Authorities are still investigating what started Colorado's record-breaking Black Forest fire. But Rachel Ehrenfeld, the director of the neoconservative think tank American Center for Democracy, unveiled a potential suspect in a blog post on Sunday: Al Qaeda. Or drug cartels. Or maybe illegal immigrants.
While many of the fires that have scorched millions of acres and destroyed thousands of homes in Arizona, California, Colorado, New Mexico, Utah and other states have been identified as arson, none have been publicly attributed to criminal or terrorist groups, despite the presence of Mexican gangs and large number of other illegals in our Western states ... How many Tzarnaevs are hiding in Colorado's woods?
Ehrenfeld, whose group includes Iraq War advocate Richard Perle and former CIA director R. James Woolsey, notes that Al Qaeda's English-language magazine Inspire published a how-to guide for starting forest fires last year. The article singled out Montana as America's most fire-attack-worthy state due its large number of citizens living near forests. A decade ago, an Al Qaeda detainee told the FBI about a potential plot to ignite several wildfires at once across the country, though the National Interagency Fire Center officials said at the time that they didn't see it as a particularly credible threat.
Don Smurthwaite, a spokesman for the Bureau of Land Management, downplayed Ehhrenfeld's worries, but he didn't dismiss the notion outright. "We don't have any hard evidence that any wildfires in the US were started by terrorists in recent years," he said. "But is it a possibility? Certainly." He added that wildfires were last weaponized in World War II, when Japanese forces sent incendiary balloons across the Pacific in hopes of starting damaging blazes in Western forests.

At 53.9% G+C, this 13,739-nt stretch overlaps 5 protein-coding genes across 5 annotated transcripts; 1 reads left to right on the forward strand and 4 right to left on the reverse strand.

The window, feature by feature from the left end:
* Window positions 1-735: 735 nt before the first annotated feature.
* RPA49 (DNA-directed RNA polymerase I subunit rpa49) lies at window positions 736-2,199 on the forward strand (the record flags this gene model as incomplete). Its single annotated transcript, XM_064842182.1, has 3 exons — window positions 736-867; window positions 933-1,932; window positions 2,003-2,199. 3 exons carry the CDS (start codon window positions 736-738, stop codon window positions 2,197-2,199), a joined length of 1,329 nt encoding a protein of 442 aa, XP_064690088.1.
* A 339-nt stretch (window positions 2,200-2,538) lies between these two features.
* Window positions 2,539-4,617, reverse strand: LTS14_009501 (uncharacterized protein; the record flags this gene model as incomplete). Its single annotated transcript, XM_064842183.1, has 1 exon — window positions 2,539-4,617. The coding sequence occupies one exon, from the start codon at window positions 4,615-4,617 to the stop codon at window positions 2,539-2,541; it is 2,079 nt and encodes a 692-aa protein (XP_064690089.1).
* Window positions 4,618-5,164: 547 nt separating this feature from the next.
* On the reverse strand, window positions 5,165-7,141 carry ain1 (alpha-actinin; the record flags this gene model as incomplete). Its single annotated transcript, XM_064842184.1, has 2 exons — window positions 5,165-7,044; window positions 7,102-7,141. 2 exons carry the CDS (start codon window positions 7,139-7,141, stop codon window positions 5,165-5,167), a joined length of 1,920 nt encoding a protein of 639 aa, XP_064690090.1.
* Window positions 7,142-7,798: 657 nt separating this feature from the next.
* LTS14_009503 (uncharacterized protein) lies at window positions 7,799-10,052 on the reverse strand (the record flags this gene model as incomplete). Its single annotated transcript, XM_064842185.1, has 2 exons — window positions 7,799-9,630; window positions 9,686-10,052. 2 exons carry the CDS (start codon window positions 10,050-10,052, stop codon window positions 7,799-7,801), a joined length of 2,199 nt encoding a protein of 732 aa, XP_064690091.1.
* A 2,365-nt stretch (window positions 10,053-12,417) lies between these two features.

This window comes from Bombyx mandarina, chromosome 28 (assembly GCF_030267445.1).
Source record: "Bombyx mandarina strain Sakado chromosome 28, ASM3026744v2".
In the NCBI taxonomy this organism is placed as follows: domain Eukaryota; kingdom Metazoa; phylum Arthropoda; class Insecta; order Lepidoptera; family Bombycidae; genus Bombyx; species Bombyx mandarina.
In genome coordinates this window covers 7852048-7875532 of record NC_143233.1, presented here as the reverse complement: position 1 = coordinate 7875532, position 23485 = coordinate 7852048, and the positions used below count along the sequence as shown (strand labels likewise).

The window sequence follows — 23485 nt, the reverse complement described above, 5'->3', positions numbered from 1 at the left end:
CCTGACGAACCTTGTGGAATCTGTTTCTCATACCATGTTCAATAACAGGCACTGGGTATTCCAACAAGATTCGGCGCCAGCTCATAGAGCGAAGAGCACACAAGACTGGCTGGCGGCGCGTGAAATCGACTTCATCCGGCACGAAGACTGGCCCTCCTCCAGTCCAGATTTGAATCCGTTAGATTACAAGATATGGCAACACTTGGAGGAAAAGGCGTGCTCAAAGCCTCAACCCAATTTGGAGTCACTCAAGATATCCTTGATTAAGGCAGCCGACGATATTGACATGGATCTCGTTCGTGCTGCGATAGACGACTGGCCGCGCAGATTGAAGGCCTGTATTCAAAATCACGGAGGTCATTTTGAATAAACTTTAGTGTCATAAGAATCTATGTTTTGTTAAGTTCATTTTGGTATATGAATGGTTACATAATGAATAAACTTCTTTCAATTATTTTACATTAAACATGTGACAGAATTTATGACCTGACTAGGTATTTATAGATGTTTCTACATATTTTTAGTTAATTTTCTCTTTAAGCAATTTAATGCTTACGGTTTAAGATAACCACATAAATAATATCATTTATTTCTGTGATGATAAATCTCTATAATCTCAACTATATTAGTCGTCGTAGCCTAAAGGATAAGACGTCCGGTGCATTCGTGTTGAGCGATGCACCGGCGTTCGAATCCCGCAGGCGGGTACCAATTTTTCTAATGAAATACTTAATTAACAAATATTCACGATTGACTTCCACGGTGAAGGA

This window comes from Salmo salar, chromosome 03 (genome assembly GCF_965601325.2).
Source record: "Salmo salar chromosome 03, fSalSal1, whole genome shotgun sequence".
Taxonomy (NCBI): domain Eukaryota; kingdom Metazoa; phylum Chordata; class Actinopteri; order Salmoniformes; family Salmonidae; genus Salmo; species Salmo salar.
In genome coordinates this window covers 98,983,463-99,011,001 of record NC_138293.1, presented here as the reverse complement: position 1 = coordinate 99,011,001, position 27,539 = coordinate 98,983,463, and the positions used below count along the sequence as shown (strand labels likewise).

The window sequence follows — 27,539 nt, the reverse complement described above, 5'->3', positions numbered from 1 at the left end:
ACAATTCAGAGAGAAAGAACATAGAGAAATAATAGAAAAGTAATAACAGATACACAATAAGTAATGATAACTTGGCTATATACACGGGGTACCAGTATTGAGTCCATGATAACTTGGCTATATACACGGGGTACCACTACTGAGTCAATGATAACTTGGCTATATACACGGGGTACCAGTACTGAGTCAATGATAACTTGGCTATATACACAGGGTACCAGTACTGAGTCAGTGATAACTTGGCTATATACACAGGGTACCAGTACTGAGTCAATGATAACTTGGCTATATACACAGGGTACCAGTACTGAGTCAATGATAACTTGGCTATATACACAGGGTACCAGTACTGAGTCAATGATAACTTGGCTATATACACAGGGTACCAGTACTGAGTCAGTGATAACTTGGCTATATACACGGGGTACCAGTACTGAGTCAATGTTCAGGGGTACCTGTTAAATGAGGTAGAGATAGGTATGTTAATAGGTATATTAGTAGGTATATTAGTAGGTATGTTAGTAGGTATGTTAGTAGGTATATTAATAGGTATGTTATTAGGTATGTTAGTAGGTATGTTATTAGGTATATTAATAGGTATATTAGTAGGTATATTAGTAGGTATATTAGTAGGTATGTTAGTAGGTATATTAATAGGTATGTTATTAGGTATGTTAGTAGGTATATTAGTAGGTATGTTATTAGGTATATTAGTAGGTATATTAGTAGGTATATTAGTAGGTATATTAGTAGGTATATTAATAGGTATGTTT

Last year, humans started 58,331 wildfires in the US, compared to fewer than 10,000 caused by lightning, according to the National Interagency Fire Center. But lightning fires burned 6.8 million acres, more than twice the amount consumed by human-caused flames. That's because the latter tend to occur in much smaller areas, Smurthwaite said. Campfires, fireworks, and vehicle fires are to blame for most wildfires.
What ACD's Ehrenfeld and other wildfire terrorism hand-wringers don't seem interested in exploring is how much more devastating an attack could be if climate change continues unabated, with dry air, high winds, and low humidity making fires more frequent and ferocious. Even Inspire highlights the effects dry conditions and strong winds can have on blazes. The magazine's first issue also featured a column on the need to address climate change that Osama bin Laden supposedly penned. (Bin Laden's proposed solutions to climate change—boycotting US goods and killing American troops in the Middle East—are slightly outside the scientific mainstream, however.)
If the government does deem the threat of a terrorist wildfire to be credible, forest flammability could become yet another opportunity to reframe climate change as a matter of national security, along with issues like water shortages, energy security, and overseas disaster response. Until then, perhaps it's time to get Smokey Bear's drone fleet up and running.